No form of rule which has appeared in history so far has given an affirmative answer to this question. Only certain members of the hierarchy were ever granted this right, and they were not granted it Without limits. Such was the case, for instance, under the extremely democratic constitution of the German Reich during the Weimar Republic, and it is again the case today under the occupation rule of the four great powers over Germany.

Insofar as no such right of examination is granted to members of the hierarchy, orders are binding upon them. All constitutional law, including that of modern states, provides for acts of state which must be respected by the authorities, even when defective. Certain acts constituting rules, certain decisions on individual cases which have acquired legal force, are held to be valid even when the person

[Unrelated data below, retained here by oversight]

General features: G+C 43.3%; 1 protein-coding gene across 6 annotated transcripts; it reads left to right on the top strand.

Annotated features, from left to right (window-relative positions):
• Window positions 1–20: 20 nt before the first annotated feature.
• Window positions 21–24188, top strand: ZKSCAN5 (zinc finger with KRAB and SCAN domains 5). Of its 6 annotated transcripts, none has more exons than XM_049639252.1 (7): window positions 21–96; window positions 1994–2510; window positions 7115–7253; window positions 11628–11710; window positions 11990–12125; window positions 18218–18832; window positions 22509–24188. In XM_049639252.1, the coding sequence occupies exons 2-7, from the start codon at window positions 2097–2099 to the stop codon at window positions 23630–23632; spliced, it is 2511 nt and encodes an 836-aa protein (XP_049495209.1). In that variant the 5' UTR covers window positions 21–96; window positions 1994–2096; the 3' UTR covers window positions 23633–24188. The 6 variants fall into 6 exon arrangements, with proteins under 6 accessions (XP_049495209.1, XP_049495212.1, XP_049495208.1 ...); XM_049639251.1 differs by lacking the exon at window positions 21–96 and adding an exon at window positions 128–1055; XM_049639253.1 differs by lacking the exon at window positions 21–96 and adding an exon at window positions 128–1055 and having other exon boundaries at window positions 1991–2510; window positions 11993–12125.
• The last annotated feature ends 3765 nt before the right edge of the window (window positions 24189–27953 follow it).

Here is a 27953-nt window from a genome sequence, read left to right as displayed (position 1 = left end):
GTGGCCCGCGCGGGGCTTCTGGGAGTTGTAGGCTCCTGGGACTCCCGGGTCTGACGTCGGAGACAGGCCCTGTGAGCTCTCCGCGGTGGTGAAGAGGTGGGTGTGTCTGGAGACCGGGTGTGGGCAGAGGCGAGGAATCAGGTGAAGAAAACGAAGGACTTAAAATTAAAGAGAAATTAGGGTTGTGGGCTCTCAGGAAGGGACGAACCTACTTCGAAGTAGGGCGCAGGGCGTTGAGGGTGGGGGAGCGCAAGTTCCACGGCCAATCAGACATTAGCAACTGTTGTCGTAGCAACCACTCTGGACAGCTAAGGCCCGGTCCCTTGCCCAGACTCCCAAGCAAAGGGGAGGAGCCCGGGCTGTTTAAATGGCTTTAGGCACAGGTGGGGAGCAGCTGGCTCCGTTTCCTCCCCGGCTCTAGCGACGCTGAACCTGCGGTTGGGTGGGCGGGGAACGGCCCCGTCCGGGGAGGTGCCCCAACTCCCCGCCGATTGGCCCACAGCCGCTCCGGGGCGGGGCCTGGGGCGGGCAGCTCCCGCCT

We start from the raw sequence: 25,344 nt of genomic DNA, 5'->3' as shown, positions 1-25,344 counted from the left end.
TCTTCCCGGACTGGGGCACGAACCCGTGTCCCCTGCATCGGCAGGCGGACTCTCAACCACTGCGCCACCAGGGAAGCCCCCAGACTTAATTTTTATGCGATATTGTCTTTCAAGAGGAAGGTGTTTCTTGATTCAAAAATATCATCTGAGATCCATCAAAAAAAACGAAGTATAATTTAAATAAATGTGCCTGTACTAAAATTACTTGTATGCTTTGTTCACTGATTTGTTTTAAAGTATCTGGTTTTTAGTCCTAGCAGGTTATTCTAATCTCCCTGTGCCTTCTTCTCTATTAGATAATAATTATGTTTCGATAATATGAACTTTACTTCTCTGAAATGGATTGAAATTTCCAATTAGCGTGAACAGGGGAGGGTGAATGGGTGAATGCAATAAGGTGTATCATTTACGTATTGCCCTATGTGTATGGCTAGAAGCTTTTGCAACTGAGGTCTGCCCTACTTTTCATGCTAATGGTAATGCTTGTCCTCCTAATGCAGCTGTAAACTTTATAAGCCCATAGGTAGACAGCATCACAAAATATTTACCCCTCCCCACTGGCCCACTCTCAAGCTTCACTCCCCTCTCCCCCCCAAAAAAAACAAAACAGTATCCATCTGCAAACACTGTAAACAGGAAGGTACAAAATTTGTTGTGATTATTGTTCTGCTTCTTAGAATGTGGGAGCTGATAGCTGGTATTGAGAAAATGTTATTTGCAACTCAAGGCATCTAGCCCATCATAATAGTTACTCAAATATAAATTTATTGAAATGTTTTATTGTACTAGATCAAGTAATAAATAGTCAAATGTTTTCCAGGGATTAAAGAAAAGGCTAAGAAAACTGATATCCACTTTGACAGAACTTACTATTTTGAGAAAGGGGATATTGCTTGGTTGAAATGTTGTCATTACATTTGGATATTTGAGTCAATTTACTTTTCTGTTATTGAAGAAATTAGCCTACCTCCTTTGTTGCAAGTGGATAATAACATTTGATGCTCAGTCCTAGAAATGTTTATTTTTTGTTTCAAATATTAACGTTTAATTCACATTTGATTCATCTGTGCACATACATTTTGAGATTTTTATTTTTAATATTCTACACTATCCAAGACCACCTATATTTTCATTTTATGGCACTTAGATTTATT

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giving the order has exceeded his competency or made a mistake in form.

If only because the process of referring to a still superior order finally comes to an end, there must under every government exist orders that are binding on the members of the hierarchy under all circumstances, and therefore represent law to the of finials concerned, even though outsiders may find that they are defective as regards content or form when measured against the previous laws of the state concerned or against rules applying outside the state. For instance, in direct democracies, an order given as the result of a plebiscite of the nation is a fully valid rule or an absolutely binding decree. Rousseau knew how much the volonte de tons can be in contradiction to what is right, but he did not fail to appreciate that orders by volonte de tons are binding.

In indirect democracies the resolutions of a congress, a national assembly, or a parliament may have the same force.